HI Uplift: First US offshore wind helis delivered by LCI to speed ‘$12bn/year market’


The US is receiving delivery of its first two dedicated helicopters to serve the offshore wind power sector from operating lessor LCI. The leases, which are expected to contribute to the rapid growth of a $12bn/year market, cover two Leonardo AW169 helicopters. Supplied to HeliService USA, they will support offshore wind operations in Rhode Island and Massachusetts, off the country’s northern east coast.

Jaspal Jandu, CEO, LCI explains the potential growth of the new sector. “Offshore wind has become a major global industry and helicopters have become a key part of the supply chain in construction and maintenance,” Jandu tells Helicopter Investor. “New investment in the sector is predicted to hit half a trillion dollars over the next 10 years, supporting local infrastructure and jobs.”

Helicopters enter the emerging US offshore wind power sector with a proven operational track record in regions such as Europe, he adds. “The US is well versed in the effective utility of helicopters, and this combination augers well for the fast-growing future of vertical lift in the offshore wind market.”

The AW169 aircraft will be operated by HeliService USA in support of Ørsted and General Electric contracts based in Quonset, Rhode Island and Martha’s Vineyard, Massachusetts. Both will be tasked with crew change missions and wind turbine maintenance. The aircraft, one of which is new, are valued at more than $20m and are designed to perform a range of operations. Equipped with hoisting systems to airlift technicians to and from wind turbines, the helicopters can operate across a variety of sea states.

Helicopters’ green credentials were highlighted by Jandu, who described their contribution not only as mission-critical but also socially responsible. Modern helicopters emit up to five times less CO2 per passenger compared with offshore crew transfer vessels and they will underpin the growth of this exciting new energy future,” he says.

Steve Robertson, founder and principal, Air & Sea Analytics agrees. He also highlights helicopters’ improved safety record compared with ships and acceptance in the US. “These aircraft offer the safest, fastest and lowest CO2 emissions,” he tells Helicopter Investor. “Both the client and the local population are familiar with the value proposition of the helicopter. There’s an acceptance in the US that helicopters get the job done – and are used for everything from news cameras and aerial crop spraying to offshore oil and gas transfers.”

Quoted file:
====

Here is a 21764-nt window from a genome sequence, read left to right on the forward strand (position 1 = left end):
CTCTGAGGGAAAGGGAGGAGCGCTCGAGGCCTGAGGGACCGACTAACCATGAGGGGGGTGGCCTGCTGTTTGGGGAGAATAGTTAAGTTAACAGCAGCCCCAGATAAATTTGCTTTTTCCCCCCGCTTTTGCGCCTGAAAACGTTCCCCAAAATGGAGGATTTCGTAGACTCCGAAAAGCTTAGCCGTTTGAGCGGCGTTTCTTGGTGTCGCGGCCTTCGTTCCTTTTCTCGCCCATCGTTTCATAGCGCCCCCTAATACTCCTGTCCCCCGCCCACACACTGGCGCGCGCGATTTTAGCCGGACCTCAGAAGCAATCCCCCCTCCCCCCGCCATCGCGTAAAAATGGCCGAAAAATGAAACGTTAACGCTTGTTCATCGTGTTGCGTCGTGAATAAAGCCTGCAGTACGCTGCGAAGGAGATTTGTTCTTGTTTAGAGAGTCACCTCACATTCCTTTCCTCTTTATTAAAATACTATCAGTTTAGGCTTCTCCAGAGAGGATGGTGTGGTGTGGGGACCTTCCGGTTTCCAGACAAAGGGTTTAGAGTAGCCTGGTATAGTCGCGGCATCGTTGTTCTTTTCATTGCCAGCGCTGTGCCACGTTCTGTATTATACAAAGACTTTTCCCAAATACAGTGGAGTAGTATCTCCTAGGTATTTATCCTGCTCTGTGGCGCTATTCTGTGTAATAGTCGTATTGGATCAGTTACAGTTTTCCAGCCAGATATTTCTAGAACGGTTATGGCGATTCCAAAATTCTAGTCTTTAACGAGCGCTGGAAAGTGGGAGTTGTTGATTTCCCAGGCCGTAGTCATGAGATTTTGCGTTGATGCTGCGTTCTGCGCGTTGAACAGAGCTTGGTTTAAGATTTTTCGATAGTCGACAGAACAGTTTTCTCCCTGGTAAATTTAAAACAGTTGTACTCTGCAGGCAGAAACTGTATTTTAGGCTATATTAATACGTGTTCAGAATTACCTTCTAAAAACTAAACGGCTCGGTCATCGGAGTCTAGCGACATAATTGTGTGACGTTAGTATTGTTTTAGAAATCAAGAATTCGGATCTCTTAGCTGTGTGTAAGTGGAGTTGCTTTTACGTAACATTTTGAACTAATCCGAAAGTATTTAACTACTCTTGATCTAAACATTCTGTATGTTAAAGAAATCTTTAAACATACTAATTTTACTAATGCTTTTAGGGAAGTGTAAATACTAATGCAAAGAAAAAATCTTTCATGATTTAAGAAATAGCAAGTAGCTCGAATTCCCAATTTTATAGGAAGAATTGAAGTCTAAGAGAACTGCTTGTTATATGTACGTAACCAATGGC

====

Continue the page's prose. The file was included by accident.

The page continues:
The US government has committed to a new clean energy industry, with a goal of deploying 30 gigawatts (GW) of offshore wind energy by 2030, and 110GW by 2050. Meeting the 2030 target will trigger more than $12bn per year in capital investment and create 77,000 direct and indirect jobs, according to LCI. It will also generate enough power to meet the demand of more than 10m American homes for a year and avoid 78m tonnes of CO2 emissions.

Robertson, who has been tracking the offshore wind market for about 20 years, is excited by the market’s potential. He sees a key difference between the US and European projects. “The large scale of the US wind farms [off the US east coast] is really exciting because it’s starting with a blank sheet of paper, as to how you plan the operation,” he says. European wind farms 20 years ago were small projects of 10 to 15 3-megawatt (MW) turbines sited a few miles offshore. But current US projects focus on 10-15MW turbines up to 45 miles offshore. These demand fast, safe and low emissions helicopter transfers to replace more polluting service vessels. (Their already slow speed is further restricted by the need to comply with protection measures for whales and other sea life in the area).

So, how big can the offshore market grow – and what will that mean for the global helicopter fleet? Air & Sea Analytics is updating its forecasts – having previously predicted that the market would create demand for 126 units, valued at about $1bn by 2030. But, as an indicator of expected exponential growth, Robertson says the 2020 prediction of 20GWs of installed capacity by 2030 has now risen to 35GWs. The USA could realistically expect to see at least two dozen dedicated offshore wind rotorcraft by 2033.

Which means more missions for HeliService USA two AW169 helicopters and all the other helicopters in the global fleet. The first HeliService Aw169 has already made a busy start. (Robertson tracked the first AW169 flying five missions last Wednesday).

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